A repair attempt is an action, a phrase, or a word that tries to calm an escalating situation or prevent a conversation from escalating. Every time you respond in a conflict, you can respond in a way that escalates or deescalate the tension. You are also presented with opportunities to receive a repair attempt from your partner. Depending upon how healthy and strong your relationship is will determine if these repair attempts are heard and acknowledged.

When a relationship is surrounded by negativity these repair attempts go unnoticed. The best repair attempts would come with big neon lights saying, “Repair Attempt” and be delivered in beautiful gift wrapping with a big red bow. However, when in conflict, seldom is it delivered as such. Sometimes (and probably most of the time) it is delivered in a negative way. The secret is to ignore the tone (I know that sounds impossible) and hear the words being said.

In a heated conversation, one partner might say something where the other partner responds, “That felt like an insult.” This is an example of a repair attempt. The partner making the statement is not escalating the situation but rather responding to the perceived insult. He/she is letting their partner know that it felt like an insult and is giving their partner the opportunity to reframe their statement in a way that feels less like a criticism.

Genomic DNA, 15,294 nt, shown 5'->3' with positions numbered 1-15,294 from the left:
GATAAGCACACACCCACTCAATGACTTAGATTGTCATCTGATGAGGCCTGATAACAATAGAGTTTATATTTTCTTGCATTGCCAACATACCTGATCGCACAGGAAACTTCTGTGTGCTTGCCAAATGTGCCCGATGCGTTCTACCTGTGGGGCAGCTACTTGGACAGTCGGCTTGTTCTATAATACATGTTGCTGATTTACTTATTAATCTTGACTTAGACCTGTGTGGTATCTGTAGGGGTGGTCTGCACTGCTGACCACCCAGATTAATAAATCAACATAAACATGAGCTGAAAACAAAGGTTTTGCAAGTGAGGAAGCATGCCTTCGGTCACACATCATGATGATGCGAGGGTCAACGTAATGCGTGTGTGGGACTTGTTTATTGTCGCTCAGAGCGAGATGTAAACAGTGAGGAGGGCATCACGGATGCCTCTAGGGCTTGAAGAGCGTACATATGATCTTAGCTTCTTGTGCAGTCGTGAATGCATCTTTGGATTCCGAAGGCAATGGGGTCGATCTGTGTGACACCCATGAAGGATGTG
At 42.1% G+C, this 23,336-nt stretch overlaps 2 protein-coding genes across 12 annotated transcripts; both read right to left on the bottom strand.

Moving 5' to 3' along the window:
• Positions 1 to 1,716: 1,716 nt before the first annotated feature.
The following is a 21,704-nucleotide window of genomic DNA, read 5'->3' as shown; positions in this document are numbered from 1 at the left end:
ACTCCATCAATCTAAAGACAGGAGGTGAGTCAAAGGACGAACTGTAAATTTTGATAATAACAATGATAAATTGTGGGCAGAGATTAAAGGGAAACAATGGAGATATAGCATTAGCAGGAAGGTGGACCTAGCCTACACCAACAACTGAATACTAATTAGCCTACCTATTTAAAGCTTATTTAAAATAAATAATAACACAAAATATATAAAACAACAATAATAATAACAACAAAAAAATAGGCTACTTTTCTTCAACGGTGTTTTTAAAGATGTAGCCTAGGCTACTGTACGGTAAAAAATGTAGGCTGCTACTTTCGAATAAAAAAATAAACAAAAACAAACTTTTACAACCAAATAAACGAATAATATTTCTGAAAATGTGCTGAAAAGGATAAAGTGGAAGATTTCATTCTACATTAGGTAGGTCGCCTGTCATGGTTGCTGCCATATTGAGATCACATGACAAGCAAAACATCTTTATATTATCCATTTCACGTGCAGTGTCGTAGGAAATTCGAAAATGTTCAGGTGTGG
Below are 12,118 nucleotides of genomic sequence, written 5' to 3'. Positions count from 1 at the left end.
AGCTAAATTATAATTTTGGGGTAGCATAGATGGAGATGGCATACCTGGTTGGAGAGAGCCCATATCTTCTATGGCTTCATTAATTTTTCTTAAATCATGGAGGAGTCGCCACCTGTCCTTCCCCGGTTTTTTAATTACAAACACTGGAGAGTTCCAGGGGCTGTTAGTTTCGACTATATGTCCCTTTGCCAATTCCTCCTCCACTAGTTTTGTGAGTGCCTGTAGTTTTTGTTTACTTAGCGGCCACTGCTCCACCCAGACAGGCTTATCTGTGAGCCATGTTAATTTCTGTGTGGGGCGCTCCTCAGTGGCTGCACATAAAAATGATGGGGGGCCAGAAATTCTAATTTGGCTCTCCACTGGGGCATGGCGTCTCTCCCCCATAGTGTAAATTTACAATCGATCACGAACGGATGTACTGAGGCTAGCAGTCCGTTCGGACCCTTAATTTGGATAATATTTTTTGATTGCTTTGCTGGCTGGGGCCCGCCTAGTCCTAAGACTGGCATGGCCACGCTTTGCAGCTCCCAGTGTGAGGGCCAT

In an unhealthy relationship that very statement might be met with “Well it was an insult!” or “There you go again, always making me the bad one in this relationship.” Comments such as that will only further escalate the tension in the conversation.

Tip #3: Compromise.

All healthy relationships have compromise. Lots of it, and lots of the time. In intimate, loving relationships, getting your way all the time just does not work. That is true even if you think you are right. In a healthy relationship, partners accept influence from one another. Men tend to be the sex that struggle more in this area.

Accepting influence and arriving at a compromise do not necessarily mean agreeing with your partner. It does mean that you make an honest effort to understand their position. Lacking the ability to keep an open mind is a huge liability in a relationship. Don’t be afraid to ask questions to better understand your partner’s position. However, don’t ask questions to prove that your partner’s point of view does not make sense. Ask questions to try and understand the best version of what your partner is saying.

Approach the discussion with the mindset of trying to get to a yes. What a gift it is to make your partner feel heard, validated, and appreciated. Being in a relationship is about helping your partner achieve their goals and their dreams as well. Keep an open mind, be non-judgmental and you will find it much easier to arrive at a compromise.

So, how do healthy relationships avoid conflict? They don’t! I hope after reading this the idea of conflict in your relationship is a little less scary. Conflict is not the danger. The mishandling and mismanagement of that conflict is.

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Troy Stone - Family Therapy


Troy is a Licensed Associate Marriage and Family Therapist in the state of Arizona, and is also the Founder of un•think relationship consulting.